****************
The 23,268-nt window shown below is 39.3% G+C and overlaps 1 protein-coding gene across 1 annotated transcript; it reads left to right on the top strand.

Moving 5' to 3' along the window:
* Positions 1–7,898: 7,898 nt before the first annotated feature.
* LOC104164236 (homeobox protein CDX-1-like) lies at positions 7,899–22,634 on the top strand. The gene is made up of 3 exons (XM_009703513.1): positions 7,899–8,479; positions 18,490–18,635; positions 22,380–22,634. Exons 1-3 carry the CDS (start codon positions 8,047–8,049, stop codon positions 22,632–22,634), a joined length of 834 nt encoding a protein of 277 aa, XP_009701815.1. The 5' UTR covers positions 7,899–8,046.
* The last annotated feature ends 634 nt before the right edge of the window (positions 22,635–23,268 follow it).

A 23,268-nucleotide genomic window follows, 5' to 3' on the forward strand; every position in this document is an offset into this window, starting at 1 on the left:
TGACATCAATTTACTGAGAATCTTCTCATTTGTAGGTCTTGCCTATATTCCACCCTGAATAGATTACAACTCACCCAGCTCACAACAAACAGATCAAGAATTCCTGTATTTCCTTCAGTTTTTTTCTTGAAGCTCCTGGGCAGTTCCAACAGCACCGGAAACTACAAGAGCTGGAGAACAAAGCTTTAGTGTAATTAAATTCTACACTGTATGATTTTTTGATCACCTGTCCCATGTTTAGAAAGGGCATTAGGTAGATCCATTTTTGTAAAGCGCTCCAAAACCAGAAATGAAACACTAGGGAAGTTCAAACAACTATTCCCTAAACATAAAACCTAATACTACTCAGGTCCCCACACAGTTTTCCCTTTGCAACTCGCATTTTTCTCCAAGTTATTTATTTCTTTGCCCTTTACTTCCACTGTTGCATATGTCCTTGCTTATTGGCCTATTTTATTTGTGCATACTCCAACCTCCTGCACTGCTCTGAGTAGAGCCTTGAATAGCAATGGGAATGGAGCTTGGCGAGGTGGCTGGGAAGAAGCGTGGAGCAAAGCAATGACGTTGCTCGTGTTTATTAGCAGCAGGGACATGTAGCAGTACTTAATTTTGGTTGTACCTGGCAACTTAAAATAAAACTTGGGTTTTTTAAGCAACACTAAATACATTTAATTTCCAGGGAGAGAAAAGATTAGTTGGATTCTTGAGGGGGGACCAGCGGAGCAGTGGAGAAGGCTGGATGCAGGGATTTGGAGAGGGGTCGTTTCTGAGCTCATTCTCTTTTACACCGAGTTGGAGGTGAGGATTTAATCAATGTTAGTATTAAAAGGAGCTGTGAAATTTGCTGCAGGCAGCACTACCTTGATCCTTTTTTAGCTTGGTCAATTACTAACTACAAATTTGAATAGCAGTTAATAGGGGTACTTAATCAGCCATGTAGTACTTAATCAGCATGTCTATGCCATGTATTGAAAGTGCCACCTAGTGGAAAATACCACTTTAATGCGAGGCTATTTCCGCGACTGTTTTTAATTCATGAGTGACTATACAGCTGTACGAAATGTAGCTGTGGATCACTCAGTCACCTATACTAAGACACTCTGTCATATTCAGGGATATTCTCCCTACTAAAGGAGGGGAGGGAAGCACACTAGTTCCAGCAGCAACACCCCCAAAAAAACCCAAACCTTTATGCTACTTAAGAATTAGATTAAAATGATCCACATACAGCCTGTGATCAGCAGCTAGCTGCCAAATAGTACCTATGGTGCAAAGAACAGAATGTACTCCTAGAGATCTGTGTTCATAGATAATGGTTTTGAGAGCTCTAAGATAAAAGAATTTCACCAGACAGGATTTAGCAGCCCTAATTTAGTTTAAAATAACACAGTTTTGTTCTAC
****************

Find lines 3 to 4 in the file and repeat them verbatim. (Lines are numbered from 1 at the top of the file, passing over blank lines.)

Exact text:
* Positions 1–7,898: 7,898 nt before the first annotated feature.
* LOC104164236 (homeobox protein CDX-1-like) lies at positions 7,899–22,634 on the top strand. The gene is made up of 3 exons (XM_009703513.1): positions 7,899–8,479; positions 18,490–18,635; positions 22,380–22,634. Exons 1-3 carry the CDS (start codon positions 8,047–8,049, stop codon positions 22,632–22,634), a joined length of 834 nt encoding a protein of 277 aa, XP_009701815.1. The 5' UTR covers positions 7,899–8,046.